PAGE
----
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A new study led by Oxford researchers found that prior COVID-19 infection was associated with more uneven inflation of the lungs during normal breathing, smaller lung volumes, and greater respiratory dead space.

3D illustration of human body lung anatomy

As a respiratory disease, COVID-19 infection mainly affects the lungs. While most people recover completely, a significant number of individuals experience symptoms that can persist for weeks or months post COVID infection, sometimes referred to as ‘long-COVID’. It remains unclear whether these symptoms are associated with any long-term damage that reduces the function of the lungs and respiratory system.

To investigate this, a study led by the University of Oxford’s Department of Physiology, Anatomy and Genetics with researchers from the Nuffield Department of Medicine and the Department of Chemistry used a novel computational approach to assess how COVID-19 may affect long-term lung function.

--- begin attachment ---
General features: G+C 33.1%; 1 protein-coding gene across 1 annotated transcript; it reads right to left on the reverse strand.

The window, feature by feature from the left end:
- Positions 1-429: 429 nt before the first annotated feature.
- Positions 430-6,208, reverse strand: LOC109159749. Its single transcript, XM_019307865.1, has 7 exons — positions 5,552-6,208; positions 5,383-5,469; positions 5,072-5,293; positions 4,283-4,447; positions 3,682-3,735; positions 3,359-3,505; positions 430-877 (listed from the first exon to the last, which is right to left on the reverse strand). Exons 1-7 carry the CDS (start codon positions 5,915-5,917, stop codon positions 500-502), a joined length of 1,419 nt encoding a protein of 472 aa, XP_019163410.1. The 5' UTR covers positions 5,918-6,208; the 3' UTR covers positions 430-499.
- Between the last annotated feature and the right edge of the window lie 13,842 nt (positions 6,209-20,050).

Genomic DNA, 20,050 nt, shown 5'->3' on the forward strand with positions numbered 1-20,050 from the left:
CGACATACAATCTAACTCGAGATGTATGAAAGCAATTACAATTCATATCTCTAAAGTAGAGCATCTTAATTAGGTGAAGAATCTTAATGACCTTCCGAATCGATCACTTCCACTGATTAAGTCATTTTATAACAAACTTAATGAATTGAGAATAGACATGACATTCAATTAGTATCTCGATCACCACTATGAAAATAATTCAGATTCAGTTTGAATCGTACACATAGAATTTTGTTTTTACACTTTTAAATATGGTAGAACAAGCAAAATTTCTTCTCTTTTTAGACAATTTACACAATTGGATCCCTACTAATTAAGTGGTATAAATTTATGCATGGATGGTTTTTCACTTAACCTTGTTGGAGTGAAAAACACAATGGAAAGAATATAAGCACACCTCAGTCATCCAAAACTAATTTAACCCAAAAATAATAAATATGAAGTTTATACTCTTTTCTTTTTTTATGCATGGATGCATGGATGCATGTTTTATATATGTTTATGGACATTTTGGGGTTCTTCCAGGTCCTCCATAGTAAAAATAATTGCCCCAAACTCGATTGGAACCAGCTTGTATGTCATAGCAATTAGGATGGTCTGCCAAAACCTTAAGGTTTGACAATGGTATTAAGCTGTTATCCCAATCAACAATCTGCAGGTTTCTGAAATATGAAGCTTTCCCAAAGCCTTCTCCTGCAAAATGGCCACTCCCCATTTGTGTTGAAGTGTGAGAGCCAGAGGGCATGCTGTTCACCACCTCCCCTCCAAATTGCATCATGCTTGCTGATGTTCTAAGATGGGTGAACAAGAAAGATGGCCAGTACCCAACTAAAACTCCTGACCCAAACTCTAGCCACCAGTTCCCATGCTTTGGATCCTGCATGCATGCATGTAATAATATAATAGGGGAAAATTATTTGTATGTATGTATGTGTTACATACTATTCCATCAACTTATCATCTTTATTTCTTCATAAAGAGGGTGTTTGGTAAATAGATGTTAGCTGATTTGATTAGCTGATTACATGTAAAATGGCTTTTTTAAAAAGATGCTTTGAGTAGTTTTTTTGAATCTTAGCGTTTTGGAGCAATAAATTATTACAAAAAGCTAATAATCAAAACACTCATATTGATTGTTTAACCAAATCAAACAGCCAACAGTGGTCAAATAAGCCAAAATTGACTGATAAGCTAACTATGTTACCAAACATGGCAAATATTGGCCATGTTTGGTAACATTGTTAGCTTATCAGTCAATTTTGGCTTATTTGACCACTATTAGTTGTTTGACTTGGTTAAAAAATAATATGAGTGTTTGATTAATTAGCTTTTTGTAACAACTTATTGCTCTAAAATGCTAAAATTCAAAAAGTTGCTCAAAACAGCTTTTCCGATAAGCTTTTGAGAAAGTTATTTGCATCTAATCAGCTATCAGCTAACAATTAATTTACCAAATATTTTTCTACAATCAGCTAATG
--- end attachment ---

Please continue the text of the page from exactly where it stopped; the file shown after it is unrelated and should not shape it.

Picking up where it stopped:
The study was based on 178 participants who were grouped into four categories:

  1. Control participants, who had not had COVID-19;
  2. Those who had COVID-19 and were managed in the community;
  3. Those who were hospitalised with COVID-19 but not admitted to an intensive care unit (ICU);
  4. Those who were admitted to an ICU with severe COVID-19 and in most cases received invasive mechanical ventilation.

The participants were studied six months and twelve months after COVID-19 infection, using a novel computational approach to assess lung function.

Read the full story on the Department of Physiology, Anatomy & Genetics website

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